“Therefore, say to the Israelites: ‘I am the Lord, and I will bring you out from under the yoke of the Egyptians. I will free you from being slaves to them, and I will redeem you with an outstretched arm and with mighty acts of judgment. I will take you as My own people, and I will be Your God. Then you will know that I am the Lord Your God, Who brought you out from under the yoke of the Egyptians.  And I will bring you to the land I swore with uplifted hand to give to Abraham, to Isaac and to Jacob. I will give it to you as a possession. I am the Lord.”

 

            "Okay, Moses---Let’s try this lesson again---You are My messenger, but the battle is MINE.”

 

            Take a minute and really look at these verses.   Notice how many times God says, “I will”. 

 

I will bring you out from under the yoke of the Egyptians.

I will free you from being slaves to them.

I will redeem you with an outstretched arm and with mighty acts of judgment.

I will take you as My own people, and I will be Your God.

I will bring you to the land I swore with uplifted hand to give to Abraham, to Isaac and to Jacob.

I will give it to you as a possession.

 

            What Moses needed to learn was that the battle wasn’t between Moses and Pharaoh, it was between God and Pharaoh.  Although Pharaoh wouldn’t listen to him; he would bend to God.   God was in control; Moses was just God’s messenger and spokesperson.   Before God could lead Moses any further into His plan in Egypt, He needed to make sure Moses understood this lesson

 

            Moses had to learn that from this point forward, God was calling the shots. 

 

            God determined what plagues would happen and in what order they would happen.   He also determined when they would stop and whom they would affect.  (Remember, some of the plagues only affected the Egyptians while others affected both the Israelites and the Egyptians.)

 

            When it was time for the Israelites to be delivered, God told Moses in detail how the Israelites were to leave Egypt and Moses had to follow every detail.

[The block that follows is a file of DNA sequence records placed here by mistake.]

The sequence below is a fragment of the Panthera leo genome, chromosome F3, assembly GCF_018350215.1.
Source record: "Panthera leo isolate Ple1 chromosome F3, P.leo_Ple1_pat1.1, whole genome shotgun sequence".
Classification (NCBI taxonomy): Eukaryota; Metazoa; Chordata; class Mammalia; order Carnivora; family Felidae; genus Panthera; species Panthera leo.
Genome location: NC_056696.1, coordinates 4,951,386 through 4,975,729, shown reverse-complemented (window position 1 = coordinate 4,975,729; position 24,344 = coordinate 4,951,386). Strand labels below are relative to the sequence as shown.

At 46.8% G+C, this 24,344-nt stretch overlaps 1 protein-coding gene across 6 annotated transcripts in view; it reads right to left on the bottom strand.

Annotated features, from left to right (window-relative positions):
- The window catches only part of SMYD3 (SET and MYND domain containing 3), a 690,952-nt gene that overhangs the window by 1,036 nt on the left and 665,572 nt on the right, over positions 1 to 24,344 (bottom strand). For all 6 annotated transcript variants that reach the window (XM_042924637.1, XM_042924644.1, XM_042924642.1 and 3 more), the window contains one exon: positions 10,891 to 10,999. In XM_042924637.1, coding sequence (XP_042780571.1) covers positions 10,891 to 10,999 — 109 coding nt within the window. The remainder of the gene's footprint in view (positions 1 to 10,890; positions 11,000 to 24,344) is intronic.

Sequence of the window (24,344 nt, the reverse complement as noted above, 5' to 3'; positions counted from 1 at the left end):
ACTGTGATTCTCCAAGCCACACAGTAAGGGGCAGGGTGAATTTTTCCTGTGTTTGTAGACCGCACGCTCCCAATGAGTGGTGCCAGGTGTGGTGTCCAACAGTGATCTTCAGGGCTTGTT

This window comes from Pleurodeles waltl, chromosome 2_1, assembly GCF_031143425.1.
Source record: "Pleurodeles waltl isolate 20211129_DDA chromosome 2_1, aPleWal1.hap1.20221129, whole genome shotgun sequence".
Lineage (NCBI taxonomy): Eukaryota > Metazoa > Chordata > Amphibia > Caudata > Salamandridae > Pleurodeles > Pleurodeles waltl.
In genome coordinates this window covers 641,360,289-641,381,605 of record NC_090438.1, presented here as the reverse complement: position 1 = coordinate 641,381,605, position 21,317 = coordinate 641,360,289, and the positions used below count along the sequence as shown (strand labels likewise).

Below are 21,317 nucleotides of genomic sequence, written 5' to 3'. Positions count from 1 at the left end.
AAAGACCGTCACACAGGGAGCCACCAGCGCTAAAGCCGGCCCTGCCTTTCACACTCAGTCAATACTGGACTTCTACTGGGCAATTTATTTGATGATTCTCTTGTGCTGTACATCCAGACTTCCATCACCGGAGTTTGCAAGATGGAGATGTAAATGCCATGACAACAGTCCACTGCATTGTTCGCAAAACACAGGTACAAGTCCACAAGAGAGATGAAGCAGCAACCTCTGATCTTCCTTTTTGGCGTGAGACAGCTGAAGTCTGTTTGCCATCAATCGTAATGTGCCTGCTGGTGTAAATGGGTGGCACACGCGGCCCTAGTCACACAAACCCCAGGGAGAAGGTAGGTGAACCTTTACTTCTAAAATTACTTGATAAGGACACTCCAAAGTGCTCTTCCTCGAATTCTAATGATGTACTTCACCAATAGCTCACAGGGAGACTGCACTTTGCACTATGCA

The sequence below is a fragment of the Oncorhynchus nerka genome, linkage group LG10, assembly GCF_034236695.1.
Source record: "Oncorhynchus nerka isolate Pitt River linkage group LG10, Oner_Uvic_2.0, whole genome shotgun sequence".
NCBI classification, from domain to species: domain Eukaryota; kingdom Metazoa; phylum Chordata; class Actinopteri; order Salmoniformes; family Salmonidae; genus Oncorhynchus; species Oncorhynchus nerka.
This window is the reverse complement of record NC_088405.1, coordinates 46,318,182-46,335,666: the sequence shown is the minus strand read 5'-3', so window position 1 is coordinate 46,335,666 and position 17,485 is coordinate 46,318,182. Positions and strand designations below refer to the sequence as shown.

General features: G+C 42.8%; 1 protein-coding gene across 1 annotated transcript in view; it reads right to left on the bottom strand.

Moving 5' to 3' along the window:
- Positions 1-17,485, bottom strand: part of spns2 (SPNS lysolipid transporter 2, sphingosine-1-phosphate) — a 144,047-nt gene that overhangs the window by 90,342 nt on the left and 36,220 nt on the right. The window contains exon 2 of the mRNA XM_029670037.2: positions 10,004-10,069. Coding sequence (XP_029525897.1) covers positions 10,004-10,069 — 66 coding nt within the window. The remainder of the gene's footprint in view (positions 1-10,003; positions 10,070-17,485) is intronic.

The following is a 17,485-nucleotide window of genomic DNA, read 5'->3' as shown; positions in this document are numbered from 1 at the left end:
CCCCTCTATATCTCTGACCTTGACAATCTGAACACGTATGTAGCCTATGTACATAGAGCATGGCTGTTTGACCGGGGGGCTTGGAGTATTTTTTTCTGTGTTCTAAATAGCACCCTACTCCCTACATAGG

After their deliverance, God chose the direction they travelled out of Egypt and throughout the desert. 

 

            For the rest of Moses’ days on earth, God led Moses and Moses led the people. Before Moses could truly step into the leadership role that God had for him, he had to accept this key to God’s kingdom, and submit to leading by this principle.  

 

            Just like Moses, we, too, need to learn that we are not fighting our own battles, building or advancing our own kingdoms, or even leading our own band of followers.   Everything we do is for God’s honor and His glory and we are simply His workers carrying out the tasks that He calls us to do.  

 

            Moses’ job was to obey God and speak to Pharaoh, trusting that God would stand by His Word and deliver His people.

 

            Our job is to obey God, trusting that God will use our efforts to accomplish the tasks necessary to build His kingdom.   Because we know Who He is and what He has done in the past, we know that He is reliable and trustworthy and it is safe to follow Him in whatever direction He is leading.   These are the lessons the Moses and all godly leaders need to learn:


God has a plan.

God is Faithful.

The battle and the victory belong to Him.